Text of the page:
Three University of Idaho PhD Students Awarded Prestigious NSF Graduate Fellowships
The University of Idaho College of Graduate Studies, along with the College of Science and the College of Natural Resources is pleased to announce that three doctoral students have been awarded National Science Foundation Graduate Research Fellowships (NSF GRFP) in the 2019 award cycle. Clint Elg studying Bioinformatics & Computational Biology, and Neil Paprocki and Hallie (Reena) Walker, both studying Natural Resources are the three University of Idaho graduate students who have earned the prestigious fellowship.
“The NSF Graduate Research Fellowship Program recognizes and supports outstanding graduate students in NSF-supported science, technology, engineering, and mathematics disciplines who are pursuing research-based Master's and doctoral degrees at accredited United States institutions…As the oldest graduate fellowship of its kind, the GRFP has a long history of selecting recipients who achieve high levels of success in their future academic and professional careers. The reputation of the GRFP follows recipients and often helps them become life-long leaders that contribute significantly to both scientific innovation and teaching. Fellows benefit from a three-year annual stipend of $34,000 along with a $12,000 cost of education allowance for tuition and fees (paid to the institution), opportunities for international research and professional development, and the freedom to conduct their own research at any accredited U.S. institution of graduate education they choose.”
For more about the award, visit the GRFP website.
CLINT ELG / Bioinformatics & Computational Biology
Clint’s research focuses on superbugs. “Superbugs are infectious bacteria that are resistant to the majority of antibiotics used by doctors to heal infections and are emerging at alarming rates worldwide. The Top Lab, at the University of Idaho, studies the evolution that leads to superbugs, particularly mobile pieces of DNA called plasmids. Superbugs use these plasmids to share antibiotic resistance blueprints with each other, increasing their resistance. My project aims to determine if superbugs that have evolved to better maintain a plasmid now also readily maintain many other plasmids containing even more antibiotic resistance blueprints. In other words, does evolution to maintain one plasmid ‘open the back door’ to allow new plasmid types in?
I really have to thank Dr. Eva Top and the Bioinformatics & Computational Biology (BCB) program at U of I for taking a chance on an older student with a non-traditional background and working hard to develop me as a budding scientist. As a teenager I was homeless and joined the US Army to help get my GED. For the next twelve years I served as an airborne combat medic, including tours in Iraq and Afghanistan. For six months I was a patient in a wound recovery unit where I befriended other soldiers with penetrating trauma that caused superbug infections. These superbug infections lead to painful debridement procedures and sometimes amputation. Later, my undergraduate education helped me realize meaningful research into plasmid biology could help alleviate the suffering I saw in these otherwise healthy, young adults.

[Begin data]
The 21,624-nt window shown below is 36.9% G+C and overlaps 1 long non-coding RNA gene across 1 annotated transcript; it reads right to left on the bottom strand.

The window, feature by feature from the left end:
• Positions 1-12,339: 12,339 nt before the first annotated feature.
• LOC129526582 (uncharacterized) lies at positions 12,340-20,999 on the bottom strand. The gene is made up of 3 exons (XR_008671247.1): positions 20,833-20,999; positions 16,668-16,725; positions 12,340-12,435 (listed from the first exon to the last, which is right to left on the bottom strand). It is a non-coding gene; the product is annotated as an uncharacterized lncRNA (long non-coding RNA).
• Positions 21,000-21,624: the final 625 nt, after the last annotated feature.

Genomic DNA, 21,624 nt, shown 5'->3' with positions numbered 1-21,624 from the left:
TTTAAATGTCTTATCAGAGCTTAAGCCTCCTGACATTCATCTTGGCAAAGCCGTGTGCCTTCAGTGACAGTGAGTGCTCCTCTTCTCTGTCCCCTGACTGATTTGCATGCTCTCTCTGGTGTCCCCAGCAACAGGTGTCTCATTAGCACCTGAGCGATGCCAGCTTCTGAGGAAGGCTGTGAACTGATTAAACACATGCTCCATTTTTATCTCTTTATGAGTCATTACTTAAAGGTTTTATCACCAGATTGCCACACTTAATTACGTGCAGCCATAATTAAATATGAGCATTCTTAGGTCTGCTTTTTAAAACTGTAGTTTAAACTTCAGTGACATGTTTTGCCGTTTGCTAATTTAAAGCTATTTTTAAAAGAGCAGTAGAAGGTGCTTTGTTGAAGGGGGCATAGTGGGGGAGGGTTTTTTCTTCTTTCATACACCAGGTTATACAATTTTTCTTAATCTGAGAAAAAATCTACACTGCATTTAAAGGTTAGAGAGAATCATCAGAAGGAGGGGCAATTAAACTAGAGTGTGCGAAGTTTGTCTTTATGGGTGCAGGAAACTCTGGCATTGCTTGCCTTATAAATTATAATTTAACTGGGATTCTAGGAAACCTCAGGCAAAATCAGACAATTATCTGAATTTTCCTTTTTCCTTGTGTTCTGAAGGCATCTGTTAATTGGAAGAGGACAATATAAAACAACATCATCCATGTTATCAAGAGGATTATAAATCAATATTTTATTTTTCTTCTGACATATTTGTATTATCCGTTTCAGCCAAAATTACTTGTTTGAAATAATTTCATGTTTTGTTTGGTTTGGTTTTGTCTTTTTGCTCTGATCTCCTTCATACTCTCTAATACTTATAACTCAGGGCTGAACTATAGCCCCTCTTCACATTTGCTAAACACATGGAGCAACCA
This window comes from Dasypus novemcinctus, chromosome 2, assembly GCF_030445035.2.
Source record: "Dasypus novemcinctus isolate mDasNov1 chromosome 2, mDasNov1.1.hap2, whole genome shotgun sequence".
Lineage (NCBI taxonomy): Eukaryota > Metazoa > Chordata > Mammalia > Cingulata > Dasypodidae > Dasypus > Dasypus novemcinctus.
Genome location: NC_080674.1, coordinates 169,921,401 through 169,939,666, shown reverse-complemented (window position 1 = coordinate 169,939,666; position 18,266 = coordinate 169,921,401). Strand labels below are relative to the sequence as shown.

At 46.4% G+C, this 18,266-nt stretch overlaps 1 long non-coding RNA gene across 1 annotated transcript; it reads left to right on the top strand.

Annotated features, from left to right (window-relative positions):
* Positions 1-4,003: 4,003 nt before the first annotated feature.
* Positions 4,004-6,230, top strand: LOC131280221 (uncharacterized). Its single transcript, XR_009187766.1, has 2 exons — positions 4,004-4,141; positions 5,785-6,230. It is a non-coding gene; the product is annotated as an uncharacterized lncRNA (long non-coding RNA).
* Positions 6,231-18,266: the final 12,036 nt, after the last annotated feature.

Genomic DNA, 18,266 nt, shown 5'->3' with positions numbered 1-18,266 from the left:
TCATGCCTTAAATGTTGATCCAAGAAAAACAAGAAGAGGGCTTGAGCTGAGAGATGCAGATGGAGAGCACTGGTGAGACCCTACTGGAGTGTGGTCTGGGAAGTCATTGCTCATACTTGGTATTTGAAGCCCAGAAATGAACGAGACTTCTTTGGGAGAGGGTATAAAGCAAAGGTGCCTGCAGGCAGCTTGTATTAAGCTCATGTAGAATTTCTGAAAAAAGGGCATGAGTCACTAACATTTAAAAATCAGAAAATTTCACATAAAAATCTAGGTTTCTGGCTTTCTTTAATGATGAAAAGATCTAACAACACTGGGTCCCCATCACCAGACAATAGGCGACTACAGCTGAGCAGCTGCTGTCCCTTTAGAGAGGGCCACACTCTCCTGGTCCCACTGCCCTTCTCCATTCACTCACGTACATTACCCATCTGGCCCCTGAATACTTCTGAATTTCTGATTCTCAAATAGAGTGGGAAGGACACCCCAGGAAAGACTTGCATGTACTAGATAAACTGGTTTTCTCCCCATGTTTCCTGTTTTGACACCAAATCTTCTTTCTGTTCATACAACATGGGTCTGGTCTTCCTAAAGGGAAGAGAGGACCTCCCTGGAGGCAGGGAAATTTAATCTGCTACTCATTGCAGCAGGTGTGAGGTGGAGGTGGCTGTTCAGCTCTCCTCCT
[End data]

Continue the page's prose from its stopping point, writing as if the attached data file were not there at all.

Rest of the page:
Using my GI Bill, I attended Central Washington University, where I received a life changing WM Keck Undergraduate Fellowship. This research led me to read several papers by the lab of Dr. Eva Top at U of I and I discovered an academic passion that intersected precisely with my wartime experiences. The biology-affiliated programs at U of I punch well above their weight class: The Institute for Bioinformatics and Evolutionary Studies (IBEST) features a Computer Resource Core (CRC) and Genomics Resource Core (GRC), and we also have a remarkable Center for Modeling Complex Interactions (CMCI). Collectively, these programs represent a multi-disciplinary, integrated research environment with a prolific publishing record, strong workgroups, and multiple external funding resources. The cutting-edge resources and remarkable people associated with these programs have helped develop me as a graduate student and enabled my early career success in obtaining the NSF GRFP Fellowship.”
At this point in his doctoral studies, it’s hard for Clint to know exactly where he is headed, but he knows for sure that he wants to stay in science. “There are so many fascinating and wonderful things in science that it can be hard to choose just one path. In addition to plasmid biology, my experiences in developing nations left me with an interest in infectious bacteria largely ignored by more developed nations with potable water and proper sewage. I love to teach and the academic world, so I could see myself pursuing an academic route studying superbugs like I am now or working at a governmental or NGO organization studying infectious bacteria still relevant in developing nations.”